If you had previously asked me what you would get if you removed all of the misogyny from Woody Allen’s films, I would have guessed Diane Keaton saying “la di da” in a tie. But, thankfully, I was wrong: you get Frances Ha. While attempting to pinpoint the origin of my current obsession with this Noah Baumbach/Greta Gerwig creation, I came up with the following possibilities: perhaps it’s because the film perfectly captures that particular brand of depression that arises when you return to your college campus as an adult and pretend not to be that much older than the undergraduates, only to realize that you are SO much older than the undergraduates. Perhaps it’s because so many white finance guys are EXACTLY like that (i.e., nice enough, but you know they’ll sleep with your babysitter one day). Perhaps it’s because the film recognizes that, yes, at some point you have to get a real job involving far too many spreadsheets. But, more than anything, it’s because Frances Ha is a comedy about a woman that isn’t concerned with her relationship status. So Frances Ha doesn’t just pass the Bechdel Test. It basically IS the Bechdel Test.It’s impossible to discuss Frances Ha without mentioning Girls—and not just because Adam Driver plays a Brooklyn-based “artist?” in both. When Frances and Sophie (Mickey Sumner) are sleeping in Sophie’s bed and remarking on their fairly unremarkable boyfriends, I immediately thought of Hannah and Marnie sharing a bath in the Girls pilot—a scene which epitomized the weirdly intimate nature of female friendships. The difference here is that Marnie and Hannah were 23; Frances and Sophie are 27. Although we’re only talking about the difference of four years, what is acceptable in your early twenties and what is acceptable in your later twenties are two very different things. It’s fine for Marnie and Hannah to be the most significant people in each other’s lives, but it’s weird that Frances uses Sophie as an excuse not to move in with her boyfriend. When Sophie asks Frances, “We’re still doing this?”, what she’s really saying is, “what we have here is a dead shark.” And we all know what that means.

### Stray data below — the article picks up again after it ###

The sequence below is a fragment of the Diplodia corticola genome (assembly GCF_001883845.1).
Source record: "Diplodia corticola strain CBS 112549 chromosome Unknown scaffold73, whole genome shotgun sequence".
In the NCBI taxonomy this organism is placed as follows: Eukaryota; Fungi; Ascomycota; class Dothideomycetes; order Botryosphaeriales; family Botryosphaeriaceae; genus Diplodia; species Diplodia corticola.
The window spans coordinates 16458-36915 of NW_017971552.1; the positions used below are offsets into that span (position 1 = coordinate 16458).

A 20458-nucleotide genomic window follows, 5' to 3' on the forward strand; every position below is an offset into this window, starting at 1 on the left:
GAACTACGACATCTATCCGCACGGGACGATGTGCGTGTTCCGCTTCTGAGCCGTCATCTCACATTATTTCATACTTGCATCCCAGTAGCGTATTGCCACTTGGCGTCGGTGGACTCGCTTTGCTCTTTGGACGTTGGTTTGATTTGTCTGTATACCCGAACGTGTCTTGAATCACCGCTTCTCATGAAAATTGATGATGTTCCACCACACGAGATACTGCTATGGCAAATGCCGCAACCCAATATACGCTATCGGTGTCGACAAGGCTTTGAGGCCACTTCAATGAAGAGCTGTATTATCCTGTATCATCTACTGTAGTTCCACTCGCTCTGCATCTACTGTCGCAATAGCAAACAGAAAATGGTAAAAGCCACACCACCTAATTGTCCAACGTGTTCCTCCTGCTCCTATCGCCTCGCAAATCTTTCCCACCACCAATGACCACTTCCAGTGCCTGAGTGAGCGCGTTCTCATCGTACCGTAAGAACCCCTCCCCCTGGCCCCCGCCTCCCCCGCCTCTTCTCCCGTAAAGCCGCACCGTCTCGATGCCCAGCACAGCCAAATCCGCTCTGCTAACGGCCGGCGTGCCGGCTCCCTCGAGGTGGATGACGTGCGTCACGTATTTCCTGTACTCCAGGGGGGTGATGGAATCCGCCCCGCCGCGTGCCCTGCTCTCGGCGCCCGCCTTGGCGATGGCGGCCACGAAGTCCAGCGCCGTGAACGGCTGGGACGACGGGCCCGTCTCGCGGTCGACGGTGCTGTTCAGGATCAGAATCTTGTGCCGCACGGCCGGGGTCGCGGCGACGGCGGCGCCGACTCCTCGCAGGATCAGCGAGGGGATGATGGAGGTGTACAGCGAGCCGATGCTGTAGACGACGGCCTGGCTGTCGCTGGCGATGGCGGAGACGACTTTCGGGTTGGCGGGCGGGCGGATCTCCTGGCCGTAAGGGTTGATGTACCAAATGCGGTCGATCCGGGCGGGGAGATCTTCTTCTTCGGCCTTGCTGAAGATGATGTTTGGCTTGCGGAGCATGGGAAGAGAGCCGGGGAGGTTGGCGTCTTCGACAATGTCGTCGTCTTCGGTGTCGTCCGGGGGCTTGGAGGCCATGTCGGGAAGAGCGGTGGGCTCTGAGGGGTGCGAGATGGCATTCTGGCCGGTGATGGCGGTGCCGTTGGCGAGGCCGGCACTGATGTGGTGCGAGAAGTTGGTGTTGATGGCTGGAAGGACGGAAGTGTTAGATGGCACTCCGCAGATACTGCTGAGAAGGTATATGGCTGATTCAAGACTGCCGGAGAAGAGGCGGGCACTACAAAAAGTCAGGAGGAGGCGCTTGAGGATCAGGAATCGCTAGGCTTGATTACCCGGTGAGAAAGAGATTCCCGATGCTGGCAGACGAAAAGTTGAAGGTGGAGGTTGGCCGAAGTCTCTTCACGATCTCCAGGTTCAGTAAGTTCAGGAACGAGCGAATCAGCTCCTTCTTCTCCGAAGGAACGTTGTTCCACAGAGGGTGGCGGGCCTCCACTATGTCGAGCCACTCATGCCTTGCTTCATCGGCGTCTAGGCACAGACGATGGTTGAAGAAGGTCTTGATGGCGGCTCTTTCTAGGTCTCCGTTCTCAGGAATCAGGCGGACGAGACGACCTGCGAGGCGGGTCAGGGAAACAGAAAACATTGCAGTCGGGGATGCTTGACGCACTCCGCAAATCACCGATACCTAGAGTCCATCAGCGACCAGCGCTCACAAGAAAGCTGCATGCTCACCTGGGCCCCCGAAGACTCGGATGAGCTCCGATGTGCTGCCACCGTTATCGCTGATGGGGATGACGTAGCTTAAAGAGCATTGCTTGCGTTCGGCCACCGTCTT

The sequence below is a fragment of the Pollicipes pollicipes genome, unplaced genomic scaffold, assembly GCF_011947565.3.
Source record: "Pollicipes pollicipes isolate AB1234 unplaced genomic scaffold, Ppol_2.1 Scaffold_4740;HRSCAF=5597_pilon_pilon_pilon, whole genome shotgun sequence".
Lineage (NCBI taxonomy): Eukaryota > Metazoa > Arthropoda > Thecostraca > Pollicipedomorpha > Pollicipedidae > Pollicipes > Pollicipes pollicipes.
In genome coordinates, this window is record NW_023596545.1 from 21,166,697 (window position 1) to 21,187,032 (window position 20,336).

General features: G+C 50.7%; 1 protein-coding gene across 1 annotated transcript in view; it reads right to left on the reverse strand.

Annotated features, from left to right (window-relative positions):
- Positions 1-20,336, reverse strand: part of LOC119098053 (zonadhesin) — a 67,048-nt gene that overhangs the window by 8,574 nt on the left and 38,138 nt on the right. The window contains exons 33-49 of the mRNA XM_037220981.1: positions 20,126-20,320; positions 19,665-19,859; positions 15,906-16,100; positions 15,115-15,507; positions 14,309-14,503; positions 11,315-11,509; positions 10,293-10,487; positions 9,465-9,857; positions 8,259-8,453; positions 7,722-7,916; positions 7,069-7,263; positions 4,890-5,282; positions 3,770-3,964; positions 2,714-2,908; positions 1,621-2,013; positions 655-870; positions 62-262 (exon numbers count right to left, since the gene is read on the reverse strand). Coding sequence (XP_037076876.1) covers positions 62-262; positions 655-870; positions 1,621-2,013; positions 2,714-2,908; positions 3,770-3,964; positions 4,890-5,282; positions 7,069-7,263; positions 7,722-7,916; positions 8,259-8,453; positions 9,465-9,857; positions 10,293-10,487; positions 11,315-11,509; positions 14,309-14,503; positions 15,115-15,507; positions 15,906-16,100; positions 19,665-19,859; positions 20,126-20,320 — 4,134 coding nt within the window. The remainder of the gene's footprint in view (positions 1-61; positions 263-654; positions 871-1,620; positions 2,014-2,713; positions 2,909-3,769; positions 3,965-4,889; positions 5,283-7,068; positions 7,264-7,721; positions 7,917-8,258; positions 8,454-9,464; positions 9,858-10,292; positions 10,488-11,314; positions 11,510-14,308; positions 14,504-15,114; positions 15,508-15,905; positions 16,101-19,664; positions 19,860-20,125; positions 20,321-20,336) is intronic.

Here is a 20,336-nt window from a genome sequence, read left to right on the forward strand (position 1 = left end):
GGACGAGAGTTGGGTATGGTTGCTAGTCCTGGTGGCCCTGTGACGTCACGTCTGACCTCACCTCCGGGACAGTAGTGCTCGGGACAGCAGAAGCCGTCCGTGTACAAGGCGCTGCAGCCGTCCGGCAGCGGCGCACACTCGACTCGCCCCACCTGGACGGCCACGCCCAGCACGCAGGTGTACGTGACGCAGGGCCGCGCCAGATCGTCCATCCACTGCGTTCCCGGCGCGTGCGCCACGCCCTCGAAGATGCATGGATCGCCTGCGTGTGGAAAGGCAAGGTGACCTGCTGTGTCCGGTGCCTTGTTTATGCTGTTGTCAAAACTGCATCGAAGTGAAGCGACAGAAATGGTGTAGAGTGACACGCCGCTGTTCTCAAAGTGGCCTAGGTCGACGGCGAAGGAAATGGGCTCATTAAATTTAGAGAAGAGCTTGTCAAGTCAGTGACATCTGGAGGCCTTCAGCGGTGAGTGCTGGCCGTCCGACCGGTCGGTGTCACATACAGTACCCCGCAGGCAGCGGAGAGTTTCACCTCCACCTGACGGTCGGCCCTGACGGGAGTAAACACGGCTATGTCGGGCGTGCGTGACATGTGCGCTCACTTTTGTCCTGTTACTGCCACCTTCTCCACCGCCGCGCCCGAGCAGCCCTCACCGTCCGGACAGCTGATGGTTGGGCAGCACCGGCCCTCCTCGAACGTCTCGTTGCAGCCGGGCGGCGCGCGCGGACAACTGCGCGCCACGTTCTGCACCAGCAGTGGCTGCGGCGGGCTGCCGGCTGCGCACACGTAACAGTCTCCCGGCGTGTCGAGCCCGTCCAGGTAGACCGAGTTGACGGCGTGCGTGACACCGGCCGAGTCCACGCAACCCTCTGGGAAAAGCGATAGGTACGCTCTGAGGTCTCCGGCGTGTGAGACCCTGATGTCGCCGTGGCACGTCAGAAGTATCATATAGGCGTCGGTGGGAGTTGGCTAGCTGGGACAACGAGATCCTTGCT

Despite its new wave trappings, Frances Ha is structured like a traditional romantic comedy. We have a break up, resulting comedic high jinks, and ultimate growth. But there are a few key differences: (1) the pivotal breakup involves two heterosexual women; (2) Frances encounters no adorable male sidekick whom she unknowingly falls in love with while trying to win back Sophie, and (3) she manages to achieve a modicum of growth and happiness while remaining single. Also, no one seems to recognize that Frances is in the middle of a romantic comedy. This isn’t surprising because few people really care when a platonic friend dumps you. The lack of genital contact somehow renders the relationship inconsequential, but the loss is sometimes even worse because you expect boyfriends and girlfriends to break your heart, not your best friend.
Frances, therefore, has no language to express her pain, so she becomes increasingly childish—especially toward Sophie’s fiancé. Patch may look like a bro and talk like a bro, but he treats Sophie (and Frances) kindly—and always seems to pick up the tab. So Frances’s rudeness toward him is just petty. Frances responds to their engagement by stalking Sophie online, calling her “my Sophie” when another woman dares to mentions her, and finally lying to Sophie about her own life. While on an ill-advised trip to Paris involving missed calls and a lot of sleeping, Frances tells Sophie that her life is just swell. She admits that she loves Sophie, but she can’t admit that she’s a mess. And it turns out that Sophie is lying as well. Even though her blog may include happy photos documenting her Japanese adventures, she has given up her career to move across the world with a man named Patch. Nothing good can come of that.
Like far too many things in life, this once again made me think of Girls. One of last season’s better scenes was the awkward phone call between Hannah and Marnie where neither girl could admit that she was spiraling. Similarly, neither Sophie nor Frances wants to admit that being an adult kind of sucks and that they aren’t doing so well at it. It’s only after Sophie and Frances both break down and stop pretending that their friendship heals. But it doesn’t go back to the way it was before because it can’t and it shouldn’t. It heals because Frances finally realizes that she no longer needs Sophie to live. She just needs a pair of shoes.
And in the end, Frances becomes the stronger of the two women. Although there are scenes of affection between Sophie and Patch, it’s clear that they have nothing in common and likely wouldn’t be getting married if he weren’t an analyst at Goldman. Sophie is going to be able to have a creative life in NYC because someone else is footing the bill. And good for her. But Frances doesn’t have that option. She’s given up the fairytale of what her life will be like and is instead actually pretending to be an adult.
Some might argue that the film’s ending is too happy or too neat, to which I’d respond: shut the fuck up. First of all, I kind of like neat romantic comedy endings. If it’s good enough for Shakespeare, it’s good enough for me. And, second, it’s not as though Frances’s life is suddenly perfect. She’s a single 28-year-old, getting paid little to work in an office so she can be creative on the side while living alone in a studio. Awesome? But she’s getting her shit together, and that’s the point. There’s only one name on her mailbox, but, for now, that one name is more than enough.